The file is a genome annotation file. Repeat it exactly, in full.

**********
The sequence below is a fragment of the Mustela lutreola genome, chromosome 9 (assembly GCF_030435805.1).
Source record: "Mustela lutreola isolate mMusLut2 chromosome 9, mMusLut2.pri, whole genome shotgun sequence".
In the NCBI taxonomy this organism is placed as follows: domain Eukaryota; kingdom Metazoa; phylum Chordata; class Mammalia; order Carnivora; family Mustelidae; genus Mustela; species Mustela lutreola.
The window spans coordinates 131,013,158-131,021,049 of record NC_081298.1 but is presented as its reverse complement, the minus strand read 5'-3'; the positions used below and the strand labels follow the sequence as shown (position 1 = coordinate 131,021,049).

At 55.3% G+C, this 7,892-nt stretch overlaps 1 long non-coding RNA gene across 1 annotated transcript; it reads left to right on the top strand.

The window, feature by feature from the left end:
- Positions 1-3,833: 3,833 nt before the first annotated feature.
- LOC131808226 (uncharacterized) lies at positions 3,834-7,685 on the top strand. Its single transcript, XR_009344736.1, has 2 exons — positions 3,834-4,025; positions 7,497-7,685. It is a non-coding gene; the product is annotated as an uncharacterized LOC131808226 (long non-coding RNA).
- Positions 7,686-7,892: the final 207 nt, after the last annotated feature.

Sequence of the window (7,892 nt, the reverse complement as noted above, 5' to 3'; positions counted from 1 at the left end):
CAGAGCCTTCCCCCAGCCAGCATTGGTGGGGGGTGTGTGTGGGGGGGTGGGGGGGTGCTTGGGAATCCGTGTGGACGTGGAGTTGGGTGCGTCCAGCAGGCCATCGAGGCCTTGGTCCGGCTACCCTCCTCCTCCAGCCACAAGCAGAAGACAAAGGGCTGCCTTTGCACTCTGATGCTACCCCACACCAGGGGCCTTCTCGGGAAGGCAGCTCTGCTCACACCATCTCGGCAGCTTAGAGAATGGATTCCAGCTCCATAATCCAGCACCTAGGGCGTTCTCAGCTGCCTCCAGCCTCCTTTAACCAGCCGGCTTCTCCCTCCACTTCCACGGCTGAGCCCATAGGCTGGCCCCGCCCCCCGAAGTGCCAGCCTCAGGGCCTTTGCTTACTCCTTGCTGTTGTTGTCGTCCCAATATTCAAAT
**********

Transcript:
The sequence below is a fragment of the Mustela lutreola genome, chromosome 9 (assembly GCF_030435805.1).
Source record: "Mustela lutreola isolate mMusLut2 chromosome 9, mMusLut2.pri, whole genome shotgun sequence".
In the NCBI taxonomy this organism is placed as follows: domain Eukaryota; kingdom Metazoa; phylum Chordata; class Mammalia; order Carnivora; family Mustelidae; genus Mustela; species Mustela lutreola.
The window spans coordinates 131,013,158-131,021,049 of record NC_081298.1 but is presented as its reverse complement, the minus strand read 5'-3'; the positions used below and the strand labels follow the sequence as shown (position 1 = coordinate 131,021,049).

At 55.3% G+C, this 7,892-nt stretch overlaps 1 long non-coding RNA gene across 1 annotated transcript; it reads left to right on the top strand.

The window, feature by feature from the left end:
- Positions 1-3,833: 3,833 nt before the first annotated feature.
- LOC131808226 (uncharacterized) lies at positions 3,834-7,685 on the top strand. Its single transcript, XR_009344736.1, has 2 exons — positions 3,834-4,025; positions 7,497-7,685. It is a non-coding gene; the product is annotated as an uncharacterized LOC131808226 (long non-coding RNA).
- Positions 7,686-7,892: the final 207 nt, after the last annotated feature.

Sequence of the window (7,892 nt, the reverse complement as noted above, 5' to 3'; positions counted from 1 at the left end):
CAGAGCCTTCCCCCAGCCAGCATTGGTGGGGGGTGTGTGTGGGGGGGTGGGGGGGTGCTTGGGAATCCGTGTGGACGTGGAGTTGGGTGCGTCCAGCAGGCCATCGAGGCCTTGGTCCGGCTACCCTCCTCCTCCAGCCACAAGCAGAAGACAAAGGGCTGCCTTTGCACTCTGATGCTACCCCACACCAGGGGCCTTCTCGGGAAGGCAGCTCTGCTCACACCATCTCGGCAGCTTAGAGAATGGATTCCAGCTCCATAATCCAGCACCTAGGGCGTTCTCAGCTGCCTCCAGCCTCCTTTAACCAGCCGGCTTCTCCCTCCACTTCCACGGCTGAGCCCATAGGCTGGCCCCGCCCCCCGAAGTGCCAGCCTCAGGGCCTTTGCTTACTCCTTGCTGTTGTTGTCGTCCCAATATTCAAAT